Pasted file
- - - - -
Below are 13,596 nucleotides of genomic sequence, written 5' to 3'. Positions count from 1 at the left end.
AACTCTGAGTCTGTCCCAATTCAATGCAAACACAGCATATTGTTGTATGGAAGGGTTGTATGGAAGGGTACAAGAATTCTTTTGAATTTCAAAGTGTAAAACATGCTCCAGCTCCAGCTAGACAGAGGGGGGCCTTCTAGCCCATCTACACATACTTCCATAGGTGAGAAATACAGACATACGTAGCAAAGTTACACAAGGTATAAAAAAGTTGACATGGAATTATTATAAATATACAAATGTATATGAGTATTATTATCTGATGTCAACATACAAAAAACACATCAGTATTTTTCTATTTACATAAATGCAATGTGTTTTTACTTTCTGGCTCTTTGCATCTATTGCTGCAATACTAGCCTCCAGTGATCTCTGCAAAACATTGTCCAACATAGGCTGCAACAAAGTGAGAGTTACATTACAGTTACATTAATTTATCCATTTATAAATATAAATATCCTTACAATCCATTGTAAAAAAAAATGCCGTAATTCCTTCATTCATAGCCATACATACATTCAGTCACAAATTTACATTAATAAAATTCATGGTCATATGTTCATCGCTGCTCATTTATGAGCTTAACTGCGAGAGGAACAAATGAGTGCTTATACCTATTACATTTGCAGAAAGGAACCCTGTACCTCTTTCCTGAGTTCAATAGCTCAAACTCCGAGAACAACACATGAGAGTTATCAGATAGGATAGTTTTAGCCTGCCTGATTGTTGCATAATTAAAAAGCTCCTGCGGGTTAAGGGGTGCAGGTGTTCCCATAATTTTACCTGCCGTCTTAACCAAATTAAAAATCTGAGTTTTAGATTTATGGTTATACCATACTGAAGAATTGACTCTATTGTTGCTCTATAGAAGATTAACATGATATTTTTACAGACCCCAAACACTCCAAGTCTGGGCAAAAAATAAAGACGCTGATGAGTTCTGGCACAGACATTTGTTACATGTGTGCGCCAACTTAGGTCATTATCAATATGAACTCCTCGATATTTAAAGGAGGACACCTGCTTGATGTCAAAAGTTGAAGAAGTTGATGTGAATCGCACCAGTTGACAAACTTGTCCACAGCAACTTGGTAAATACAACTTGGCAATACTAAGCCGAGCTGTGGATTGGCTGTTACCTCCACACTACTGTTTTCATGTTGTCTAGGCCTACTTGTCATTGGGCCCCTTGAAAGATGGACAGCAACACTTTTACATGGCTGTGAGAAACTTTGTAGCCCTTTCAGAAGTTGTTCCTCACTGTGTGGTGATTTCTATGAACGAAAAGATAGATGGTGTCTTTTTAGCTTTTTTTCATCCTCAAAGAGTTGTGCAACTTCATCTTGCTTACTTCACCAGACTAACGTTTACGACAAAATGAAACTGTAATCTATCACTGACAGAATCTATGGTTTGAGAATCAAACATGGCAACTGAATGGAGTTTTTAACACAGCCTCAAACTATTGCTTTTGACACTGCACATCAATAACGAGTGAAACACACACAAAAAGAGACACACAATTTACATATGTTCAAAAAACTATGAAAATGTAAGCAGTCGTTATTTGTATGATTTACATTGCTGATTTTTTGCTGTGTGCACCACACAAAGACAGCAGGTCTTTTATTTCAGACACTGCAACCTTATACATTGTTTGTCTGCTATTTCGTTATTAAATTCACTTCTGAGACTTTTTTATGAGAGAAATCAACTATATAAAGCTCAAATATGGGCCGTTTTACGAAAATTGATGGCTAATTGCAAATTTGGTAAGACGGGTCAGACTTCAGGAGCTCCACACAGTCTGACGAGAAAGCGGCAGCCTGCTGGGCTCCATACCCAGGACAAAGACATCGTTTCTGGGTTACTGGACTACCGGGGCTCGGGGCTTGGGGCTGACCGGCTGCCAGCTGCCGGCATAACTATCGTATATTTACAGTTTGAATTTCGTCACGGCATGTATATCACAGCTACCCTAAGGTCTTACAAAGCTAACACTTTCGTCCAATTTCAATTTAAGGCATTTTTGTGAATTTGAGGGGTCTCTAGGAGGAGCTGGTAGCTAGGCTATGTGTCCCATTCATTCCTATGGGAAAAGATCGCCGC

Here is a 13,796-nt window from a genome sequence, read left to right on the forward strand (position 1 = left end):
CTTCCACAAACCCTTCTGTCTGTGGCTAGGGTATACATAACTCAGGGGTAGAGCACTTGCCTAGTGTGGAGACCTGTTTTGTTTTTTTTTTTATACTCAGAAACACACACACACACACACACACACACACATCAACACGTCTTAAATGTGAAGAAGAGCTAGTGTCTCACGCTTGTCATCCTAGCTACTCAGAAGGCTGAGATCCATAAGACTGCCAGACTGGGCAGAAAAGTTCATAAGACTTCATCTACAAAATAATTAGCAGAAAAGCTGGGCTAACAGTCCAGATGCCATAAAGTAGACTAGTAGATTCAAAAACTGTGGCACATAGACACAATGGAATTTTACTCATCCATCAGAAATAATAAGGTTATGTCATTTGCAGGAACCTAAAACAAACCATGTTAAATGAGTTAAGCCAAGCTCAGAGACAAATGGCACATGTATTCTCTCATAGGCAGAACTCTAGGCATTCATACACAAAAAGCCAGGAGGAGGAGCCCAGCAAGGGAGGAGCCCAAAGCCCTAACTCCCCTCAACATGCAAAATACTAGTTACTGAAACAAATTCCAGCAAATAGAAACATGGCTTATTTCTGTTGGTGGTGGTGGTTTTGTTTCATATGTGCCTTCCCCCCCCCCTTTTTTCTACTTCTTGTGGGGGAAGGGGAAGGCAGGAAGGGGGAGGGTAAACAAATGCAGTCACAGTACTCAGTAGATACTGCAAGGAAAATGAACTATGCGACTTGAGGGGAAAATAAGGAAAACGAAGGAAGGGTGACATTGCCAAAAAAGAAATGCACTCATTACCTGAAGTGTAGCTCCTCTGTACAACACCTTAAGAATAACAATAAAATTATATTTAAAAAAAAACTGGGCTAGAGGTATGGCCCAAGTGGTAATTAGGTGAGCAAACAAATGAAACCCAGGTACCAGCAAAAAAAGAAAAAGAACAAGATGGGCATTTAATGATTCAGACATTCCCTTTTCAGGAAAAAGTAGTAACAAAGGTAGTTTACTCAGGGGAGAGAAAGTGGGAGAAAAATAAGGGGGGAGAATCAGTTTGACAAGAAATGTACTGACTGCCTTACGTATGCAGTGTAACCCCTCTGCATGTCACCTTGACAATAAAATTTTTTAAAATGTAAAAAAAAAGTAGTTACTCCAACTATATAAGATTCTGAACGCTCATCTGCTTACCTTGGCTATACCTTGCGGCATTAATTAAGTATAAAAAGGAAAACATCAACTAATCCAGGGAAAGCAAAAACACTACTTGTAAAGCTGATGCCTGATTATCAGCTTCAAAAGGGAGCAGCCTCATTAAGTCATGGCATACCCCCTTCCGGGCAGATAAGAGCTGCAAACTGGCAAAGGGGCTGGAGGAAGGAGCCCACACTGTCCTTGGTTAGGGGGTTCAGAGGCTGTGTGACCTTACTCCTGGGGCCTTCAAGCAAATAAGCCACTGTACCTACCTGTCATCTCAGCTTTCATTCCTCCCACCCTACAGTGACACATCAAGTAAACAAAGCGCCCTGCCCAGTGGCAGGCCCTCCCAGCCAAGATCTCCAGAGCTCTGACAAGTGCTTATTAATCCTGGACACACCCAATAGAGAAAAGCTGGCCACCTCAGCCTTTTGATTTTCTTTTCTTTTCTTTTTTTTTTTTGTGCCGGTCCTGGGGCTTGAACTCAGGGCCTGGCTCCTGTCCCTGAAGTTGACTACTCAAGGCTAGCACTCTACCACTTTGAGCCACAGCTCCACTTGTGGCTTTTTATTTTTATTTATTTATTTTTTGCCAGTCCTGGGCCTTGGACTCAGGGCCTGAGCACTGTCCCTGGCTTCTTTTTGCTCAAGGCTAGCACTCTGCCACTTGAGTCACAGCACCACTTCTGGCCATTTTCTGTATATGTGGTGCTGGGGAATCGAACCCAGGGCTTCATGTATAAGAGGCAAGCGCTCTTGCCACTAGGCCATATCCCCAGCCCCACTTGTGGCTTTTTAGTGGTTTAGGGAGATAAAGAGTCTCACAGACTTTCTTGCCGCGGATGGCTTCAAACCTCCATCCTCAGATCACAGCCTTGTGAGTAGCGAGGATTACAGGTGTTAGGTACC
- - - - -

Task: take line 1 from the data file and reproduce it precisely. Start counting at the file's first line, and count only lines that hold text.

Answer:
Below are 13,596 nucleotides of genomic sequence, written 5' to 3'. Positions count from 1 at the left end.